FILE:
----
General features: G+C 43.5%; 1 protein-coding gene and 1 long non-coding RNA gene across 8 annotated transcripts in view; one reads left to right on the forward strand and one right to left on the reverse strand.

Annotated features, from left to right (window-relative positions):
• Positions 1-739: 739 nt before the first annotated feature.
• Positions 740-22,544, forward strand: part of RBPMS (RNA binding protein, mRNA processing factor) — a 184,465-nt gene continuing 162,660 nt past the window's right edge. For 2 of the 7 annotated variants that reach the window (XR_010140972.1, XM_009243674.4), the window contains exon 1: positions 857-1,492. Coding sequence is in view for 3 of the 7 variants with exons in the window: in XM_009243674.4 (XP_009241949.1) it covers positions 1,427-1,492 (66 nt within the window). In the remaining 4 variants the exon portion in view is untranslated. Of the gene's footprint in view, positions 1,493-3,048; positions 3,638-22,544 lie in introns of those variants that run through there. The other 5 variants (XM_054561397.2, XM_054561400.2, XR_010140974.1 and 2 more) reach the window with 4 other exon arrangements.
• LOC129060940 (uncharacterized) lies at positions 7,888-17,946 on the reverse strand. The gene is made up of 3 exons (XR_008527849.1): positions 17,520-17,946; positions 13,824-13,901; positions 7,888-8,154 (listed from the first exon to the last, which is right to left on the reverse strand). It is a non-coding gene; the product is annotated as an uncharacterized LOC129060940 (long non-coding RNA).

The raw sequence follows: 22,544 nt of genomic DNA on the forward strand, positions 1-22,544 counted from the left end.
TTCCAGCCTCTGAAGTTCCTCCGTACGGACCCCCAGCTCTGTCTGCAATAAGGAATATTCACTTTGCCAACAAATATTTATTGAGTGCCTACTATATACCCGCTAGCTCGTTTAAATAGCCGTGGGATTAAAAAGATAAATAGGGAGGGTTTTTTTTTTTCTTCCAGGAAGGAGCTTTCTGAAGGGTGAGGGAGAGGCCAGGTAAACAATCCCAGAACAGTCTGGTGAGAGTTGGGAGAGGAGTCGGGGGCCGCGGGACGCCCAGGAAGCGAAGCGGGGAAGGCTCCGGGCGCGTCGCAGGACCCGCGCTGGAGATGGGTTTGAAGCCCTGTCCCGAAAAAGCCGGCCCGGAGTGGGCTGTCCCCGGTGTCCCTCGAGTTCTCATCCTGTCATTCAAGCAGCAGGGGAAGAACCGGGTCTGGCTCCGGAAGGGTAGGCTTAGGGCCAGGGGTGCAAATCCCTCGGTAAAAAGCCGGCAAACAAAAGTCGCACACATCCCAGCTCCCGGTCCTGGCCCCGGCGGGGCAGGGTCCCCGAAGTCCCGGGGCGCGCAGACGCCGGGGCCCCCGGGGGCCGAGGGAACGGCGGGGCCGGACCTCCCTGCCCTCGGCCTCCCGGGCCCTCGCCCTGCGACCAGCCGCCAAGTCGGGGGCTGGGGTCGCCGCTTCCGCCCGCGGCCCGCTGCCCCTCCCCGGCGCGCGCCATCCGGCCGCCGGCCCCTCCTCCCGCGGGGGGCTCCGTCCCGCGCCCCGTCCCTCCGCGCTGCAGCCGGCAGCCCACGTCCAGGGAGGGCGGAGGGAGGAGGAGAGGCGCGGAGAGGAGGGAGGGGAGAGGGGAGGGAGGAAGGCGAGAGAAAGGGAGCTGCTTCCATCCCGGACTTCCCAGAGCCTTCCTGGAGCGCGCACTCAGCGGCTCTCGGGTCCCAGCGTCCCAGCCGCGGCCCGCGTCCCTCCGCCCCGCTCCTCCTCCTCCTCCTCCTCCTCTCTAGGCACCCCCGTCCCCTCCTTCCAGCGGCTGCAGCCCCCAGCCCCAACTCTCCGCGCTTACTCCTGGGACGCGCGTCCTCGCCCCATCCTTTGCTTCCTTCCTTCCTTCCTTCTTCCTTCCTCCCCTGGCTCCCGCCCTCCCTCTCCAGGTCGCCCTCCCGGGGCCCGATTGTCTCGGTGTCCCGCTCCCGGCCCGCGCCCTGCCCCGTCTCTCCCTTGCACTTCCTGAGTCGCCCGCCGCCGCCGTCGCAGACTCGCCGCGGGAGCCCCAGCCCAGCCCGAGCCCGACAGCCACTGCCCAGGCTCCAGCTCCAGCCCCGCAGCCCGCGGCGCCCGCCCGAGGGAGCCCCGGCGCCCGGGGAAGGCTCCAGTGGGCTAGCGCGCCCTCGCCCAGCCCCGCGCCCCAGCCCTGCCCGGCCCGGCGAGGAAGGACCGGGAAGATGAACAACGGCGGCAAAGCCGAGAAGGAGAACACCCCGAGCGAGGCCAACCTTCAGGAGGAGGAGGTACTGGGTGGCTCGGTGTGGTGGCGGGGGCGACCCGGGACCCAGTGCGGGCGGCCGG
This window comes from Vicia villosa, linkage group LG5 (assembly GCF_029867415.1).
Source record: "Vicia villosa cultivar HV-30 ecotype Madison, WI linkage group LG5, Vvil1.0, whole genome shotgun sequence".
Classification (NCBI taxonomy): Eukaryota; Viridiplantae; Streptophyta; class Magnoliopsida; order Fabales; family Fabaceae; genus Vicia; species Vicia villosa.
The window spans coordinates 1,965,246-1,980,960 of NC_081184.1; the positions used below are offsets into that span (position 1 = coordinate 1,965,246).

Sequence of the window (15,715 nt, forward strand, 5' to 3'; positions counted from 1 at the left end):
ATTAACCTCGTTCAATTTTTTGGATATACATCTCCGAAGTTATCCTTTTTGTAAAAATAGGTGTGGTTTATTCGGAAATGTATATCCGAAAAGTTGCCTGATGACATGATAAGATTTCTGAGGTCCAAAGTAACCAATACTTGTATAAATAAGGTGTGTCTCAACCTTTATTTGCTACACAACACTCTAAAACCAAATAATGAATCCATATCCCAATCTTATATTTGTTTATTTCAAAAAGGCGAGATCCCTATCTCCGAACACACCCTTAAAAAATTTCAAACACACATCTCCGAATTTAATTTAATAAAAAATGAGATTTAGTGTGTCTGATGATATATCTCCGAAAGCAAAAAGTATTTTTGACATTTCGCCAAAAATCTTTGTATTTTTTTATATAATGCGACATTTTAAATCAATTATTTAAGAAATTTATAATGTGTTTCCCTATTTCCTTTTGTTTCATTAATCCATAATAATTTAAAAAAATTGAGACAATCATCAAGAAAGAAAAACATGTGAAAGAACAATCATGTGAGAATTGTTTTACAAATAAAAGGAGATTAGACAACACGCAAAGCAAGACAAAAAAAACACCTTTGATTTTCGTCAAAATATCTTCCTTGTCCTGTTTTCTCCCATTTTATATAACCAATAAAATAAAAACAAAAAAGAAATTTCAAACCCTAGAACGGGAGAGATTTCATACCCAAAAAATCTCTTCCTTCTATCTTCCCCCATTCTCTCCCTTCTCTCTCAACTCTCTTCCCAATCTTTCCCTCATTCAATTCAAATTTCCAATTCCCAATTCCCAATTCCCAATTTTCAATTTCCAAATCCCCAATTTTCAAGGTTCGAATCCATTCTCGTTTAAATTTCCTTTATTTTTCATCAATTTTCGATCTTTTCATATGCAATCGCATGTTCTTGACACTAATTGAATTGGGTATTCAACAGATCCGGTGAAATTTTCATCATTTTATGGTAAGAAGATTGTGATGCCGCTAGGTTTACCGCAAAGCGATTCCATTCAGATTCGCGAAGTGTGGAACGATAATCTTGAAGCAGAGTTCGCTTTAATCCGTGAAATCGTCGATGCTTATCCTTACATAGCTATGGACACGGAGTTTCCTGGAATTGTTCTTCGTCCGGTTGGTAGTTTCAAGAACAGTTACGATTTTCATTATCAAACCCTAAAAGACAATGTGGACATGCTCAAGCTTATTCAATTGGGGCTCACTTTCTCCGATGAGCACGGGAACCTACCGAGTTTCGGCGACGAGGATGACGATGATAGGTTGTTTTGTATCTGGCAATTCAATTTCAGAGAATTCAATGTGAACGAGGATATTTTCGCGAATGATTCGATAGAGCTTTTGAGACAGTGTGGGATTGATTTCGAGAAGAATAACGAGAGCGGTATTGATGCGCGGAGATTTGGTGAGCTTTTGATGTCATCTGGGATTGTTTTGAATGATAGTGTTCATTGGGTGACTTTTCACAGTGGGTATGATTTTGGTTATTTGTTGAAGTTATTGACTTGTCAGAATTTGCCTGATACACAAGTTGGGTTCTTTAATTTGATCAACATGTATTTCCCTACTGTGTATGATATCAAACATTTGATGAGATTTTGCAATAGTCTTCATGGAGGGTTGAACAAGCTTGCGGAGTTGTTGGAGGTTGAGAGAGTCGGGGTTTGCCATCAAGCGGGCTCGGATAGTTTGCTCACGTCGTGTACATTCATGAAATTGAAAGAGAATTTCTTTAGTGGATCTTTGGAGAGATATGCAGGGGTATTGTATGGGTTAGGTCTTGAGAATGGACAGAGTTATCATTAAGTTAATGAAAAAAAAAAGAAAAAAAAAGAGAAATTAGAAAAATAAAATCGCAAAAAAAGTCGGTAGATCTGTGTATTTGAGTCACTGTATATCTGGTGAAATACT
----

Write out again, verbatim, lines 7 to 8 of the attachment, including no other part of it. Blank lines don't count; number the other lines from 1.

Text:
TTCCAGCCTCTGAAGTTCCTCCGTACGGACCCCCAGCTCTGTCTGCAATAAGGAATATTCACTTTGCCAACAAATATTTATTGAGTGCCTACTATATACCCGCTAGCTCGTTTAAATAGCCGTGGGATTAAAAAGATAAATAGGGAGGGTTTTTTTTTTTCTTCCAGGAAGGAGCTTTCTGAAGGGTGAGGGAGAGGCCAGGTAAACAATCCCAGAACAGTCTGGTGAGAGTTGGGAGAGGAGTCGGGGGCCGCGGGACGCCCAGGAAGCGAAGCGGGGAAGGCTCCGGGCGCGTCGCAGGACCCGCGCTGGAGATGGGTTTGAAGCCCTGTCCCGAAAAAGCCGGCCCGGAGTGGGCTGTCCCCGGTGTCCCTCGAGTTCTCATCCTGTCATTCAAGCAGCAGGGGAAGAACCGGGTCTGGCTCCGGAAGGGTAGGCTTAGGGCCAGGGGTGCAAATCCCTCGGTAAAAAGCCGGCAAACAAAAGTCGCACACATCCCAGCTCCCGGTCCTGGCCCCGGCGGGGCAGGGTCCCCGAAGTCCCGGGGCGCGCAGACGCCGGGGCCCCCGGGGGCCGAGGGAACGGCGGGGCCGGACCTCCCTGCCCTCGGCCTCCCGGGCCCTCGCCCTGCGACCAGCCGCCAAGTCGGGGGCTGGGGTCGCCGCTTCCGCCCGCGGCCCGCTGCCCCTCCCCGGCGCGCGCCATCCGGCCGCCGGCCCCTCCTCCCGCGGGGGGCTCCGTCCCGCGCCCCGTCCCTCCGCGCTGCAGCCGGCAGCCCACGTCCAGGGAGGGCGGAGGGAGGAGGAGAGGCGCGGAGAGGAGGGAGGGGAGAGGGGAGGGAGGAAGGCGAGAGAAAGGGAGCTGCTTCCATCCCGGACTTCCCAGAGCCTTCCTGGAGCGCGCACTCAGCGGCTCTCGGGTCCCAGCGTCCCAGCCGCGGCCCGCGTCCCTCCGCCCCGCTCCTCCTCCTCCTCCTCCTCCTCTCTAGGCACCCCCGTCCCCTCCTTCCAGCGGCTGCAGCCCCCAGCCCCAACTCTCCGCGCTTACTCCTGGGACGCGCGTCCTCGCCCCATCCTTTGCTTCCTTCCTTCCTTCCTTCTTCCTTCCTCCCCTGGCTCCCGCCCTCCCTCTCCAGGTCGCCCTCCCGGGGCCCGATTGTCTCGGTGTCCCGCTCCCGGCCCGCGCCCTGCCCCGTCTCTCCCTTGCACTTCCTGAGTCGCCCGCCGCCGCCGTCGCAGACTCGCCGCGGGAGCCCCAGCCCAGCCCGAGCCCGACAGCCACTGCCCAGGCTCCAGCTCCAGCCCCGCAGCCCGCGGCGCCCGCCCGAGGGAGCCCCGGCGCCCGGGGAAGGCTCCAGTGGGCTAGCGCGCCCTCGCCCAGCCCCGCGCCCCAGCCCTGCCCGGCCCGGCGAGGAAGGACCGGGAAGATGAACAACGGCGGCAAAGCCGAGAAGGAGAACACCCCGAGCGAGGCCAACCTTCAGGAGGAGGAGGTACTGGGTGGCTCGGTGTGGTGGCGGGGGCGACCCGGGACCCAGTGCGGGCGGCCGG
This window comes from Vicia villosa, linkage group LG5 (assembly GCF_029867415.1).